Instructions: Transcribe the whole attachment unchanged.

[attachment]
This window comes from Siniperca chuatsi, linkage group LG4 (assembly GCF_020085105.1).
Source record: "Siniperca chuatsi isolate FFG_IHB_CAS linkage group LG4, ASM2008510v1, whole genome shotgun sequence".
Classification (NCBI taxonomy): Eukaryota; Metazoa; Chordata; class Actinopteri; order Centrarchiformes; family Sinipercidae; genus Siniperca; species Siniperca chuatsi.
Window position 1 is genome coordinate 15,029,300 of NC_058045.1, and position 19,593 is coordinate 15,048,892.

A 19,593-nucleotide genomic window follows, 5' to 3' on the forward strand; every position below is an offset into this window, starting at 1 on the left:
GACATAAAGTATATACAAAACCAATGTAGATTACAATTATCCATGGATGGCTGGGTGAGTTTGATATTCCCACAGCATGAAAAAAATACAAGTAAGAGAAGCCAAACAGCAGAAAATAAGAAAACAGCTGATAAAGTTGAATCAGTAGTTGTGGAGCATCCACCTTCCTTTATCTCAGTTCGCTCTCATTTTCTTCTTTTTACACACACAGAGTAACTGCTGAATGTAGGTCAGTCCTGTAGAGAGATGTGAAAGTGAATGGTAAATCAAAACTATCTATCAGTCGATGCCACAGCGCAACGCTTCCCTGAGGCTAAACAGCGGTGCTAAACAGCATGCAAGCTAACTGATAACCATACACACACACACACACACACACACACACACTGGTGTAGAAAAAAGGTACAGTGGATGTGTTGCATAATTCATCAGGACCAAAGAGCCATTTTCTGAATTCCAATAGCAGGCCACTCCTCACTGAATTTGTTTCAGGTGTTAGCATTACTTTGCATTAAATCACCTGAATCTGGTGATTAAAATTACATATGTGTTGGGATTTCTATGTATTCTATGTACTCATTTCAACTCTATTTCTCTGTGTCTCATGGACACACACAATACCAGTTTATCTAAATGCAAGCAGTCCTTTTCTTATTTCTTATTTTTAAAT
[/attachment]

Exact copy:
This window comes from Siniperca chuatsi, linkage group LG4 (assembly GCF_020085105.1).
Source record: "Siniperca chuatsi isolate FFG_IHB_CAS linkage group LG4, ASM2008510v1, whole genome shotgun sequence".
Classification (NCBI taxonomy): Eukaryota; Metazoa; Chordata; class Actinopteri; order Centrarchiformes; family Sinipercidae; genus Siniperca; species Siniperca chuatsi.
Window position 1 is genome coordinate 15,029,300 of NC_058045.1, and position 19,593 is coordinate 15,048,892.

A 19,593-nucleotide genomic window follows, 5' to 3' on the forward strand; every position below is an offset into this window, starting at 1 on the left:
GACATAAAGTATATACAAAACCAATGTAGATTACAATTATCCATGGATGGCTGGGTGAGTTTGATATTCCCACAGCATGAAAAAAATACAAGTAAGAGAAGCCAAACAGCAGAAAATAAGAAAACAGCTGATAAAGTTGAATCAGTAGTTGTGGAGCATCCACCTTCCTTTATCTCAGTTCGCTCTCATTTTCTTCTTTTTACACACACAGAGTAACTGCTGAATGTAGGTCAGTCCTGTAGAGAGATGTGAAAGTGAATGGTAAATCAAAACTATCTATCAGTCGATGCCACAGCGCAACGCTTCCCTGAGGCTAAACAGCGGTGCTAAACAGCATGCAAGCTAACTGATAACCATACACACACACACACACACACACACACACACTGGTGTAGAAAAAAGGTACAGTGGATGTGTTGCATAATTCATCAGGACCAAAGAGCCATTTTCTGAATTCCAATAGCAGGCCACTCCTCACTGAATTTGTTTCAGGTGTTAGCATTACTTTGCATTAAATCACCTGAATCTGGTGATTAAAATTACATATGTGTTGGGATTTCTATGTATTCTATGTACTCATTTCAACTCTATTTCTCTGTGTCTCATGGACACACACAATACCAGTTTATCTAAATGCAAGCAGTCCTTTTCTTATTTCTTATTTTTAAAT